While heading out the door, I called Mom back. Sounding a bit more distressed this time, “The paramedics are on their way!” she said. My heart plummeted. “Okay, Mom! I’ll stay with you on the phone until they get there.”

Flying down the expressway like a bat out of Hell, thoughts racing, and tears streaming down my face … “Everything’s going to be okay, Mom! Everything’s going to be okay!” She was alone, afraid, and experiencing a tingling sensation that made her immobile. I couldn’t get there fast enough.

Stroke does not discriminate. It can happen to anyone, at any time, and at any age.

When the paramedics arrived, paralysis had already begun to grip the left side of Mom’s body like a tight glove. She was unable to get to the door. “I’m in here,” I could hear her yell softly through the phone, “I’m in here.” Then there were the voices of her rescue team … “Thank God they were able to get to her in time!”

The subsequent days were scary ones for my brother and me. Seeing our once vibrant and independent mother now require assistance with everything from bathing and dressing to many of the things we often take for granted, was not easy.

According to the National Stroke Association, there are nearly 7 million stroke survivors in the U.S.

It’s said that the greatest battle with stroke survival is the will to fight. During the following weeks, Mom’s stay at a rehabilitation facility included a regime of strong faith and prayer, coupled with comprehensive occupational, physical, and speech therapy.

A stroke occurs when blood flow to a part of the brain stops. A stroke is sometimes called a brain attack. There are two main types of stroke: Ischemic, due to lack of blood flow or a blocked artery; and hemorrhagic, due to leaking or bursting of a blood vessel. About 85% of strokes are ischemic.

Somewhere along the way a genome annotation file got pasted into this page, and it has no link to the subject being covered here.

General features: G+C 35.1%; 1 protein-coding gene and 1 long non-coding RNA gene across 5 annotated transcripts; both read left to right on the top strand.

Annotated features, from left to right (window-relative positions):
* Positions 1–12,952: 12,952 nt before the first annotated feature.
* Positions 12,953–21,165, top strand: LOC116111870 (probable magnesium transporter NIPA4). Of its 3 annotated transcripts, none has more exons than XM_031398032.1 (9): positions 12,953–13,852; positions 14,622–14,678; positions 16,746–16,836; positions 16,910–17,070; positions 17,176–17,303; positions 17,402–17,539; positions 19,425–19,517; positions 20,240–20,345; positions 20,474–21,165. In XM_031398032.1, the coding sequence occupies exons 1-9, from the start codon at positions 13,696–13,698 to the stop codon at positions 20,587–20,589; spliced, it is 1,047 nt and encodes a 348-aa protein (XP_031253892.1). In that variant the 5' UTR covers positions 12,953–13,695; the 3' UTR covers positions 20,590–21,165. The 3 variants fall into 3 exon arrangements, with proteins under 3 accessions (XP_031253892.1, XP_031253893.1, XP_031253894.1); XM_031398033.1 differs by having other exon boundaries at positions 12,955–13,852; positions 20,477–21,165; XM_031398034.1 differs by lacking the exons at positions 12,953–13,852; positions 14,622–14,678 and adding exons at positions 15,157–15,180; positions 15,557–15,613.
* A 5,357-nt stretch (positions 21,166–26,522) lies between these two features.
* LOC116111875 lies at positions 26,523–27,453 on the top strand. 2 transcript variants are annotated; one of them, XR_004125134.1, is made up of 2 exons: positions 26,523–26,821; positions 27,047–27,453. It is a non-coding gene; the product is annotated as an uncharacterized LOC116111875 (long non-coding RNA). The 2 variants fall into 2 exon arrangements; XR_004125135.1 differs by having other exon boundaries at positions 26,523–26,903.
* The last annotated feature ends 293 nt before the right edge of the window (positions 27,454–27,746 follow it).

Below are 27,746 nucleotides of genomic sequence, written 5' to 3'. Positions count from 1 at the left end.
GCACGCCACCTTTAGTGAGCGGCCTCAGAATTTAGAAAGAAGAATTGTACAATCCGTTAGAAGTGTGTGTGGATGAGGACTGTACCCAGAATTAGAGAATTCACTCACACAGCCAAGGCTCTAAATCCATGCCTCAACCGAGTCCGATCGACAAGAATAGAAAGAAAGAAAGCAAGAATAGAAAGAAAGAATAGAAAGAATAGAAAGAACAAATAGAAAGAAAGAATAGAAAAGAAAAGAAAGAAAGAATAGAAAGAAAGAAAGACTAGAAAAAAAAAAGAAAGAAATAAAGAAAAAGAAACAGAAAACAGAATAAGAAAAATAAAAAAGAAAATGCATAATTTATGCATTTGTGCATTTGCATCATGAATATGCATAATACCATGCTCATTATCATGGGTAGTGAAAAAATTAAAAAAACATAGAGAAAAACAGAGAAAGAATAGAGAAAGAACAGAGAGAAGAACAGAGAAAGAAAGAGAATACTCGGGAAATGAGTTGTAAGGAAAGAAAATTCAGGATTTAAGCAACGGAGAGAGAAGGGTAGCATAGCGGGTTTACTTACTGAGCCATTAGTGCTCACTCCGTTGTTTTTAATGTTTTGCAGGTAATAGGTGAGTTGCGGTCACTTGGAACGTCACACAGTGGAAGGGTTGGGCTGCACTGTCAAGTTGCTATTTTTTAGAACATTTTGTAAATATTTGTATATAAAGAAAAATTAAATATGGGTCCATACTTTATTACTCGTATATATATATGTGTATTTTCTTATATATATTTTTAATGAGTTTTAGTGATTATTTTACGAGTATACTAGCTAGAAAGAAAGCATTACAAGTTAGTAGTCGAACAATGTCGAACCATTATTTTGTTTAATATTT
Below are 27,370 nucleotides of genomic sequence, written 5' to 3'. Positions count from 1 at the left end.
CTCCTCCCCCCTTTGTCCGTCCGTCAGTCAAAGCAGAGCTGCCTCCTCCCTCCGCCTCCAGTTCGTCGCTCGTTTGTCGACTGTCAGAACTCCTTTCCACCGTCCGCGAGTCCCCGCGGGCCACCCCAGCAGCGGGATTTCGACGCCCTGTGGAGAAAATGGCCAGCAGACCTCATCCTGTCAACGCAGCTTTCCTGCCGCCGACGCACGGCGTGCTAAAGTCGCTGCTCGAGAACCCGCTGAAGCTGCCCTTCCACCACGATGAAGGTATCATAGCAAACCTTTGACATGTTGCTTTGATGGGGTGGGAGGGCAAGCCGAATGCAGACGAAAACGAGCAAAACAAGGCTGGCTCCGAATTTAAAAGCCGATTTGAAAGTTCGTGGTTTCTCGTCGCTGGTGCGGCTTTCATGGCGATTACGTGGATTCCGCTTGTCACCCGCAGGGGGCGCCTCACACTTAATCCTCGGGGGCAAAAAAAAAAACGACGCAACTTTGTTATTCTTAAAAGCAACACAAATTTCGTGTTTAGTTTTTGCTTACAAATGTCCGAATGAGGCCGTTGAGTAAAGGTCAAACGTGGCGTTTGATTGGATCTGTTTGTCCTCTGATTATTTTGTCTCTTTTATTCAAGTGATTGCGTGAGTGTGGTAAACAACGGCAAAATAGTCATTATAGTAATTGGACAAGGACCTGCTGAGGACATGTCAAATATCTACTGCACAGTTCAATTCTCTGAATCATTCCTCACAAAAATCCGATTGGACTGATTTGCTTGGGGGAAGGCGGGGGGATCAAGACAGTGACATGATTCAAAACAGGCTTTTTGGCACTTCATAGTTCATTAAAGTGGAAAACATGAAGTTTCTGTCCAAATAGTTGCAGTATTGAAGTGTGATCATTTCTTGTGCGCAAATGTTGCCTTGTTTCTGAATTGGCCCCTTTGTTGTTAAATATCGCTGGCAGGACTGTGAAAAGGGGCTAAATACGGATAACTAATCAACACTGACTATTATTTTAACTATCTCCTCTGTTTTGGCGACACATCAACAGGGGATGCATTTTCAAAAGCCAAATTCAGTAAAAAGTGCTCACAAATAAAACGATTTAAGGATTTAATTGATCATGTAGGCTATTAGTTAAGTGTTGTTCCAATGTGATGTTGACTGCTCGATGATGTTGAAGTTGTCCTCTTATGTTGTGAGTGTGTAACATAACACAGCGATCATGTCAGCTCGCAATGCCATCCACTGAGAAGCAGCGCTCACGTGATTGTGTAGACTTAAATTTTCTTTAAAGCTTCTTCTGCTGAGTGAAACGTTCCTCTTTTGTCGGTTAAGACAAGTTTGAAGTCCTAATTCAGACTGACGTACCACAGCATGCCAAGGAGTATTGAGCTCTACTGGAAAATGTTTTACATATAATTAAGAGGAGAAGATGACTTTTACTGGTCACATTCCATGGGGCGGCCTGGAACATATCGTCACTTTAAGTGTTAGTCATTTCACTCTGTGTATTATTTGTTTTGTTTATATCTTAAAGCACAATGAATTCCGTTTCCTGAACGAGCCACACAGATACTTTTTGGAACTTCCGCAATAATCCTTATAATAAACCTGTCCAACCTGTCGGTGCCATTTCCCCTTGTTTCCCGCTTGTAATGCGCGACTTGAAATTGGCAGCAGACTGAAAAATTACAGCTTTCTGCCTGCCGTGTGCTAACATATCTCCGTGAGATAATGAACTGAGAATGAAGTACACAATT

Mom’s stroke was ischemic.

Hope After Stroke

When Mom was released for home, Eric and I had to quickly learn the role of caregiver, readjusting our lives to make sure she had everything she needed to properly mend.

“My mother’s stroke was a wake-up call for me to be more aware of my health and life in general. To watch her go through it and bounce back with the help of therapy and motivation, with my sister and me by her side, impacted me greatly. It reminded me that with any pitfalls in life we must have a positive mindset and attitude. With a strong will, drive, and determination, mixed with prayer and faith, and we can overcome anything. My mom’s situation serves as a perfect reminder for me to believe strongly in that!” – Eric Johnson (proud son of a stroke survivor)

Through continued homecare and outpatient therapy, and tons of love and affection, Mom has been recovering well.

Stroke is the fifth leading cause of death in America and a leading cause of adult disability. Sadly, not enough people know how to recognize when stroke is happening. Education is key.

If I could help prevent another person from experiencing the attack my mother endured one year ago, I would. I recently learned that 80% of strokes can be prevented. I may not be able to bring about change. But I am committed to a renewed sentiment and lifestyle of healthy living and arming myself and others with information about stroke prevention and saving the lives of our loved ones.